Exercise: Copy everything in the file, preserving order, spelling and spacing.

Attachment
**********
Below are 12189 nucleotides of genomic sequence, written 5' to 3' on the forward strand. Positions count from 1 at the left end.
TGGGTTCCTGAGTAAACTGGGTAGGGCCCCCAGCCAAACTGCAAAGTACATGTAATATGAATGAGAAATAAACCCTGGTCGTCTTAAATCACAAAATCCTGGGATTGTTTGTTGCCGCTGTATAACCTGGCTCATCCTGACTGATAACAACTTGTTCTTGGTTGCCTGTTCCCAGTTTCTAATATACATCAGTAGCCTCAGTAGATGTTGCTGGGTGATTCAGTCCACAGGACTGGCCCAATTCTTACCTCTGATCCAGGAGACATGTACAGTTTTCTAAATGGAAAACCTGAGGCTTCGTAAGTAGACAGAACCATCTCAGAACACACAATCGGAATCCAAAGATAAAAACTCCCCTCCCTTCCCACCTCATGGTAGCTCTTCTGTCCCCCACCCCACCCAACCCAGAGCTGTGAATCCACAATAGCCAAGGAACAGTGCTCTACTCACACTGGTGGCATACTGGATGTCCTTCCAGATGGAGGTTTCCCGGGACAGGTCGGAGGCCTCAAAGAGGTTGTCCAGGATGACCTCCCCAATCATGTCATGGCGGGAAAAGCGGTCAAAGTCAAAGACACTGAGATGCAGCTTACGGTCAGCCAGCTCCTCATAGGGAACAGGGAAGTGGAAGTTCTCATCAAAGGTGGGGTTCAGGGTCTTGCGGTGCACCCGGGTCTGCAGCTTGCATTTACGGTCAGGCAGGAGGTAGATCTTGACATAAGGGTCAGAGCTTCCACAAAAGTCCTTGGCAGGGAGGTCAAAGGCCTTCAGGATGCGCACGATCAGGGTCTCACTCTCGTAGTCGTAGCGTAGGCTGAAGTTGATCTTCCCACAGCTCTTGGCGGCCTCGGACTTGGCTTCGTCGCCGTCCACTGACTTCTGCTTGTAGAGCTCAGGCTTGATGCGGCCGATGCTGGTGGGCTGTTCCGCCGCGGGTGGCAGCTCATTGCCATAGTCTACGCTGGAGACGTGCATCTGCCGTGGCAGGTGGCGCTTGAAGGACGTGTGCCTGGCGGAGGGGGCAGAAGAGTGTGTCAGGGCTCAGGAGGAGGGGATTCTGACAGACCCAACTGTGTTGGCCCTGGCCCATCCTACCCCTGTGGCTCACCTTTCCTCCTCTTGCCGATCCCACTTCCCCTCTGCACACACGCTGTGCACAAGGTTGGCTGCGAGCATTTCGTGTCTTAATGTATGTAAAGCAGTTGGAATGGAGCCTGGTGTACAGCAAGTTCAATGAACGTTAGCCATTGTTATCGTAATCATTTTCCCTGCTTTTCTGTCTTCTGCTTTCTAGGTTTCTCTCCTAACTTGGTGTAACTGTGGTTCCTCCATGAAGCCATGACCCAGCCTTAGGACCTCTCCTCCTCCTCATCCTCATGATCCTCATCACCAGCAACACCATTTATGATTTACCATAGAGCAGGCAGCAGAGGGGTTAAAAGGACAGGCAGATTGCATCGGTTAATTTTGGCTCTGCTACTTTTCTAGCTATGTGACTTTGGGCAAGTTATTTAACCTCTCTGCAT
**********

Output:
Below are 12189 nucleotides of genomic sequence, written 5' to 3' on the forward strand. Positions count from 1 at the left end.
TGGGTTCCTGAGTAAACTGGGTAGGGCCCCCAGCCAAACTGCAAAGTACATGTAATATGAATGAGAAATAAACCCTGGTCGTCTTAAATCACAAAATCCTGGGATTGTTTGTTGCCGCTGTATAACCTGGCTCATCCTGACTGATAACAACTTGTTCTTGGTTGCCTGTTCCCAGTTTCTAATATACATCAGTAGCCTCAGTAGATGTTGCTGGGTGATTCAGTCCACAGGACTGGCCCAATTCTTACCTCTGATCCAGGAGACATGTACAGTTTTCTAAATGGAAAACCTGAGGCTTCGTAAGTAGACAGAACCATCTCAGAACACACAATCGGAATCCAAAGATAAAAACTCCCCTCCCTTCCCACCTCATGGTAGCTCTTCTGTCCCCCACCCCACCCAACCCAGAGCTGTGAATCCACAATAGCCAAGGAACAGTGCTCTACTCACACTGGTGGCATACTGGATGTCCTTCCAGATGGAGGTTTCCCGGGACAGGTCGGAGGCCTCAAAGAGGTTGTCCAGGATGACCTCCCCAATCATGTCATGGCGGGAAAAGCGGTCAAAGTCAAAGACACTGAGATGCAGCTTACGGTCAGCCAGCTCCTCATAGGGAACAGGGAAGTGGAAGTTCTCATCAAAGGTGGGGTTCAGGGTCTTGCGGTGCACCCGGGTCTGCAGCTTGCATTTACGGTCAGGCAGGAGGTAGATCTTGACATAAGGGTCAGAGCTTCCACAAAAGTCCTTGGCAGGGAGGTCAAAGGCCTTCAGGATGCGCACGATCAGGGTCTCACTCTCGTAGTCGTAGCGTAGGCTGAAGTTGATCTTCCCACAGCTCTTGGCGGCCTCGGACTTGGCTTCGTCGCCGTCCACTGACTTCTGCTTGTAGAGCTCAGGCTTGATGCGGCCGATGCTGGTGGGCTGTTCCGCCGCGGGTGGCAGCTCATTGCCATAGTCTACGCTGGAGACGTGCATCTGCCGTGGCAGGTGGCGCTTGAAGGACGTGTGCCTGGCGGAGGGGGCAGAAGAGTGTGTCAGGGCTCAGGAGGAGGGGATTCTGACAGACCCAACTGTGTTGGCCCTGGCCCATCCTACCCCTGTGGCTCACCTTTCCTCCTCTTGCCGATCCCACTTCCCCTCTGCACACACGCTGTGCACAAGGTTGGCTGCGAGCATTTCGTGTCTTAATGTATGTAAAGCAGTTGGAATGGAGCCTGGTGTACAGCAAGTTCAATGAACGTTAGCCATTGTTATCGTAATCATTTTCCCTGCTTTTCTGTCTTCTGCTTTCTAGGTTTCTCTCCTAACTTGGTGTAACTGTGGTTCCTCCATGAAGCCATGACCCAGCCTTAGGACCTCTCCTCCTCCTCATCCTCATGATCCTCATCACCAGCAACACCATTTATGATTTACCATAGAGCAGGCAGCAGAGGGGTTAAAAGGACAGGCAGATTGCATCGGTTAATTTTGGCTCTGCTACTTTTCTAGCTATGTGACTTTGGGCAAGTTATTTAACCTCTCTGCAT